We are not told how young Moses was when he fled Egypt, but he was 80 years old when he led the Jews out of Egypt. It seems that there are many decades unaccounted for by the Torah.

Although there is no mention of it in the Talmud or early Midrashim, several of the Torah commentaries say that Moses spent the intervening years ruling Ethiopia.

The verse states, “Miriam and Aaron spoke about Moses because of the Ethiopian woman he married, for he had married an Ethiopian woman,” (Numbers 12:1). Ibn Ezra and Rashbam, in their commentaries on that verse, explain that Moses married this wife while he was king of Ethiopia. Later commentaries including Sefer Hayashar, Menahem Azariah da Fano (Ma’amar Chikur Din 3:5) and Rabbi Shmuel Bornsztain (Shem Mishmuel, Beha’alotecha 5676) speak of Moses’s time in Ethiopia. The medieval Midrash Yalkut Shimoni and the 17th century Yalkut Reuveni compiled by Rabbi Reuven Hoshke HaKohen also speak of Moses’s time ruling Ethiopia before he went to Midian.

But the origins of this legend date back to the second century BCE, hundreds of years before the Mishna and Talmud were compiled. The Jewish historian Artapanus, who lived in Egypt, most likely in Alexandria, wrote of Moses’s conquest of Ethiopia in his history book “Concerning The Jews.” Although the book no longer exists, Eusebius, who served as Bishop of Caesarea from 314 CE quotes sections of what Artapanus wrote about Moses. He describes how Pharaoh, named as Chenephres, sent Moses to lead an unskilled army against Ethiopia. Contrary to expectations Moses was victorious and founded the city of Hermopolis and taught the Ethiopian men to circumcise themselves.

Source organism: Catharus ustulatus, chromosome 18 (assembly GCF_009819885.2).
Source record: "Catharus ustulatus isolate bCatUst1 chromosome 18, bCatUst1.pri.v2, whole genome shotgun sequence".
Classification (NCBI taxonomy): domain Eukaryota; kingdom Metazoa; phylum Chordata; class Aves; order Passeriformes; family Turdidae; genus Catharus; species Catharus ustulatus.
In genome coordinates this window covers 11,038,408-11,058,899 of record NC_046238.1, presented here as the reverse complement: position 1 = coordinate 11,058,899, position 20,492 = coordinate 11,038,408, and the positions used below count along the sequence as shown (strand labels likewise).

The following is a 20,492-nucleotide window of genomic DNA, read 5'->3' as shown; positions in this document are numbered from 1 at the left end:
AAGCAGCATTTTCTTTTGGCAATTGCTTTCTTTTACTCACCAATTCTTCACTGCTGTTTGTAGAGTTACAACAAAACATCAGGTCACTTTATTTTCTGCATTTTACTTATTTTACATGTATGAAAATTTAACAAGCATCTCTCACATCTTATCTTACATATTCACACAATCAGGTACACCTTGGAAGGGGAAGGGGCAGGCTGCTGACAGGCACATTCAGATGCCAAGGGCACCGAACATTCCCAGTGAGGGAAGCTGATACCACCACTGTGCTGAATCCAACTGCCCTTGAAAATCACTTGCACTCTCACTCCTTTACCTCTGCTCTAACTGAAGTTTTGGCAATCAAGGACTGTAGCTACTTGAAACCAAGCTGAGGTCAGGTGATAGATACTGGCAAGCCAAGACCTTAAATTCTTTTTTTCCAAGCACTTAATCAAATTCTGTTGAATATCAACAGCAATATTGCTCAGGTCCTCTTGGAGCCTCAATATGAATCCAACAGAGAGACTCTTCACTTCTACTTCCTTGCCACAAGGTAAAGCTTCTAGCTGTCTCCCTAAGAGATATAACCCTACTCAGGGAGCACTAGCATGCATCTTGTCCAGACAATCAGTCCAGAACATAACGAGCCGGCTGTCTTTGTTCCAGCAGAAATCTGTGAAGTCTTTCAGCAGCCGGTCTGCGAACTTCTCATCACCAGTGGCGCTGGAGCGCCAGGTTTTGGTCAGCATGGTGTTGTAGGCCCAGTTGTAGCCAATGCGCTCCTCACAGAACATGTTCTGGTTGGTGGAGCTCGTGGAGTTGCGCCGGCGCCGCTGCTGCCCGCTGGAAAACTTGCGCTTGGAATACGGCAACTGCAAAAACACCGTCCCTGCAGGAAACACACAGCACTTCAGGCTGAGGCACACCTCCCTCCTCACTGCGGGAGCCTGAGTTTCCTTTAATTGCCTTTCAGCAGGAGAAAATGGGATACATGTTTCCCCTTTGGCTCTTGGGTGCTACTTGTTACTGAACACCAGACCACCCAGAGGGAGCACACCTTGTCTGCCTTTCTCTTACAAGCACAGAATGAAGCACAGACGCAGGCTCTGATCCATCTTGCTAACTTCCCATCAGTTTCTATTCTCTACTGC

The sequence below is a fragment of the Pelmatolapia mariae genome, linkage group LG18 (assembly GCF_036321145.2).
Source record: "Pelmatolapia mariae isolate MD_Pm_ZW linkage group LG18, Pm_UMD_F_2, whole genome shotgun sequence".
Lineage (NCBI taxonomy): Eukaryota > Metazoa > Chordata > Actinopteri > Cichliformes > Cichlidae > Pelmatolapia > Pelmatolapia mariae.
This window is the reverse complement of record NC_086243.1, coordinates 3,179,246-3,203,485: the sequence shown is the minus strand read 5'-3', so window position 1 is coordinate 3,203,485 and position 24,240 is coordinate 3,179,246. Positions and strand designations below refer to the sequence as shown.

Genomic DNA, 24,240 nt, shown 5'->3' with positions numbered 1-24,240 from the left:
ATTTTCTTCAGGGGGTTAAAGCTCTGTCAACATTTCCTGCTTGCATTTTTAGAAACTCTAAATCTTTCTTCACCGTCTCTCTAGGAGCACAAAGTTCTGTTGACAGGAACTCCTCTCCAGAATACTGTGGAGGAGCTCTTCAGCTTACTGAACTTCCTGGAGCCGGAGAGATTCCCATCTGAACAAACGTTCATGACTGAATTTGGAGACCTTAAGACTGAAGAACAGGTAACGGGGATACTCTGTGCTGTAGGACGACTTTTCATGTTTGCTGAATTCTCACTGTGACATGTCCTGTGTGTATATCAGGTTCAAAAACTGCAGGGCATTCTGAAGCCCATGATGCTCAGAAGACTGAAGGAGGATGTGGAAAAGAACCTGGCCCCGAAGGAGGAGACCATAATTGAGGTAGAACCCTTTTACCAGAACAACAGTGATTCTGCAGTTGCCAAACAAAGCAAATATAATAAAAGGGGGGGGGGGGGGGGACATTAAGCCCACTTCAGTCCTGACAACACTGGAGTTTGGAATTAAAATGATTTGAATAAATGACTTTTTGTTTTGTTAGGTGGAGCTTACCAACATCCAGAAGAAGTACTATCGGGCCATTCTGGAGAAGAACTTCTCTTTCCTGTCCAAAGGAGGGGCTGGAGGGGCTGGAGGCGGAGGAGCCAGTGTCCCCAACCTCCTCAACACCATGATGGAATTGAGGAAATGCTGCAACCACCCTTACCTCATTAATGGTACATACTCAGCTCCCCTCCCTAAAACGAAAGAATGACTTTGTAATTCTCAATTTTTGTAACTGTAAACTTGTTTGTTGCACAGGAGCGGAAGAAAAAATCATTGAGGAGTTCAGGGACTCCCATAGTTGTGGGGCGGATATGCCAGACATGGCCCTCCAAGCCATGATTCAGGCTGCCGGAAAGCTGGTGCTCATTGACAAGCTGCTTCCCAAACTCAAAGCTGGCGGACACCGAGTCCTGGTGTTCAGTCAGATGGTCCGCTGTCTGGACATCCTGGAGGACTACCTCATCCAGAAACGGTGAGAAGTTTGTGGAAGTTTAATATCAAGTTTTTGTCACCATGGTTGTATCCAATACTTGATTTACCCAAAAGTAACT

Titus Flavius Josephus, the first century Jewish rebel turned Roman historian, gives more details of Moses in Ethiopia. He writes in The Antiquities of the Jews (Book II; chapter 10) that not only was Moses victorious but he also married an Ethiopian princess:

“Tharbis was the daughter of the king of the Ethiopians: she happened to see Moses as he led the army near the walls, and fought with great courage… she fell deeply in love with him; and upon the prevalancy of that passion, sent to him the most faithful of all her servants to discourse with him about their marriage. He thereupon accepted the offer, on condition she would procure the delivering up of the city…; and when Moses had cut off the Ethiopians, he gave thanks to God, and consummated his marriage, and led the Egyptians back to their own land.”